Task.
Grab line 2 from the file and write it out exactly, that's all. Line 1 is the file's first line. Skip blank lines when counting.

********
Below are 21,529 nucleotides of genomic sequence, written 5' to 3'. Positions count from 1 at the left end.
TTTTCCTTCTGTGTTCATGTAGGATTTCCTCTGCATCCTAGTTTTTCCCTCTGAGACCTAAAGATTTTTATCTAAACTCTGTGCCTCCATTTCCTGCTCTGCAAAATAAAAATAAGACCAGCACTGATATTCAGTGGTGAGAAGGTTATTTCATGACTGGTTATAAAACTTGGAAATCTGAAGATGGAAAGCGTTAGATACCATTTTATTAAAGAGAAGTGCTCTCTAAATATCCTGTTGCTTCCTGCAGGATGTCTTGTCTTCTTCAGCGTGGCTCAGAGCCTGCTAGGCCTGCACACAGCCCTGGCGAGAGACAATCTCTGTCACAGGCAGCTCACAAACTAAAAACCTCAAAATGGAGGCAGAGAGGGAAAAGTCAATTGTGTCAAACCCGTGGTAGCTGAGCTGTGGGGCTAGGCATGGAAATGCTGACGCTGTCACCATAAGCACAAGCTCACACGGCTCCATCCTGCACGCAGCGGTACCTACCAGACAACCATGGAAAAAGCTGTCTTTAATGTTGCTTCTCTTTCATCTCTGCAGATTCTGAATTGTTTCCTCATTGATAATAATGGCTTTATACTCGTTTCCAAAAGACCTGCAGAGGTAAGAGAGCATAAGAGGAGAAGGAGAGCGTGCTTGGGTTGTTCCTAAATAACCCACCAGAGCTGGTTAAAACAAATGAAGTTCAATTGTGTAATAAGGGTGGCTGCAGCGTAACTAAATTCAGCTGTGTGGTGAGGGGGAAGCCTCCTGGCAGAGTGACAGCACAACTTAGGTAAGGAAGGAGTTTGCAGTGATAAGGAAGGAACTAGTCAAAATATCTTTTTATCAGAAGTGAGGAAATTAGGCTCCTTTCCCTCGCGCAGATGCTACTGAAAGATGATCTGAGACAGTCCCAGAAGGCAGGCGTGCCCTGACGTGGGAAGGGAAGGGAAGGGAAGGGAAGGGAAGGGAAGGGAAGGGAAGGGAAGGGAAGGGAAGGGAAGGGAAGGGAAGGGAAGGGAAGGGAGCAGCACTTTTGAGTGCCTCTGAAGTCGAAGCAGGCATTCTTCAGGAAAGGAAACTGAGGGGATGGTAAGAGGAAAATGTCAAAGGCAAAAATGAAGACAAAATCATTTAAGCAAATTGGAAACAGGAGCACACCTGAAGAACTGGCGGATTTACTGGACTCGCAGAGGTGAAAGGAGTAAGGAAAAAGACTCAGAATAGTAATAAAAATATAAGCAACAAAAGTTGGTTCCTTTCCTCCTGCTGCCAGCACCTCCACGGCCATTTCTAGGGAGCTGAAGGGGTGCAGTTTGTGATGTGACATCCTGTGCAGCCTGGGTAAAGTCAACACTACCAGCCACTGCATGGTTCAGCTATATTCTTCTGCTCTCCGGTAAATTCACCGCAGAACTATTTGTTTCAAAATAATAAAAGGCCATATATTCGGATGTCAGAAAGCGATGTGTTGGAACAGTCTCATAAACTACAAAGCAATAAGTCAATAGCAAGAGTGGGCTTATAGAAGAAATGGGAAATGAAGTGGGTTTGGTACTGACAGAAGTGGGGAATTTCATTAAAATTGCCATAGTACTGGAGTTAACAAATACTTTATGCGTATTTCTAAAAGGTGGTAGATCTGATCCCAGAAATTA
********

TTTTCCTTCTGTGTTCATGTAGGATTTCCTCTGCATCCTAGTTTTTCCCTCTGAGACCTAAAGATTTTTATCTAAACTCTGTGCCTCCATTTCCTGCTCTGCAAAATAAAAATAAGACCAGCACTGATATTCAGTGGTGAGAAGGTTATTTCATGACTGGTTATAAAACTTGGAAATCTGAAGATGGAAAGCGTTAGATACCATTTTATTAAAGAGAAGTGCTCTCTAAATATCCTGTTGCTTCCTGCAGGATGTCTTGTCTTCTTCAGCGTGGCTCAGAGCCTGCTAGGCCTGCACACAGCCCTGGCGAGAGACAATCTCTGTCACAGGCAGCTCACAAACTAAAAACCTCAAAATGGAGGCAGAGAGGGAAAAGTCAATTGTGTCAAACCCGTGGTAGCTGAGCTGTGGGGCTAGGCATGGAAATGCTGACGCTGTCACCATAAGCACAAGCTCACACGGCTCCATCCTGCACGCAGCGGTACCTACCAGACAACCATGGAAAAAGCTGTCTTTAATGTTGCTTCTCTTTCATCTCTGCAGATTCTGAATTGTTTCCTCATTGATAATAATGGCTTTATACTCGTTTCCAAAAGACCTGCAGAGGTAAGAGAGCATAAGAGGAGAAGGAGAGCGTGCTTGGGTTGTTCCTAAATAACCCACCAGAGCTGGTTAAAACAAATGAAGTTCAATTGTGTAATAAGGGTGGCTGCAGCGTAACTAAATTCAGCTGTGTGGTGAGGGGGAAGCCTCCTGGCAGAGTGACAGCACAACTTAGGTAAGGAAGGAGTTTGCAGTGATAAGGAAGGAACTAGTCAAAATATCTTTTTATCAGAAGTGAGGAAATTAGGCTCCTTTCCCTCGCGCAGATGCTACTGAAAGATGATCTGAGACAGTCCCAGAAGGCAGGCGTGCCCTGACGTGGGAAGGGAAGGGAAGGGAAGGGAAGGGAAGGGAAGGGAAGGGAAGGGAAGGGAAGGGAAGGGAAGGGAAGGGAAGGGAAGGGAAGGGAGCAGCACTTTTGAGTGCCTCTGAAGTCGAAGCAGGCATTCTTCAGGAAAGGAAACTGAGGGGATGGTAAGAGGAAAATGTCAAAGGCAAAAATGAAGACAAAATCATTTAAGCAAATTGGAAACAGGAGCACACCTGAAGAACTGGCGGATTTACTGGACTCGCAGAGGTGAAAGGAGTAAGGAAAAAGACTCAGAATAGTAATAAAAATATAAGCAACAAAAGTTGGTTCCTTTCCTCCTGCTGCCAGCACCTCCACGGCCATTTCTAGGGAGCTGAAGGGGTGCAGTTTGTGATGTGACATCCTGTGCAGCCTGGGTAAAGTCAACACTACCAGCCACTGCATGGTTCAGCTATATTCTTCTGCTCTCCGGTAAATTCACCGCAGAACTATTTGTTTCAAAATAATAAAAGGCCATATATTCGGATGTCAGAAAGCGATGTGTTGGAACAGTCTCATAAACTACAAAGCAATAAGTCAATAGCAAGAGTGGGCTTATAGAAGAAATGGGAAATGAAGTGGGTTTGGTACTGACAGAAGTGGGGAATTTCATTAAAATTGCCATAGTACTGGAGTTAACAAATACTTTATGCGTATTTCTAAAAGGTGGTAGATCTGATCCCAGAAATTA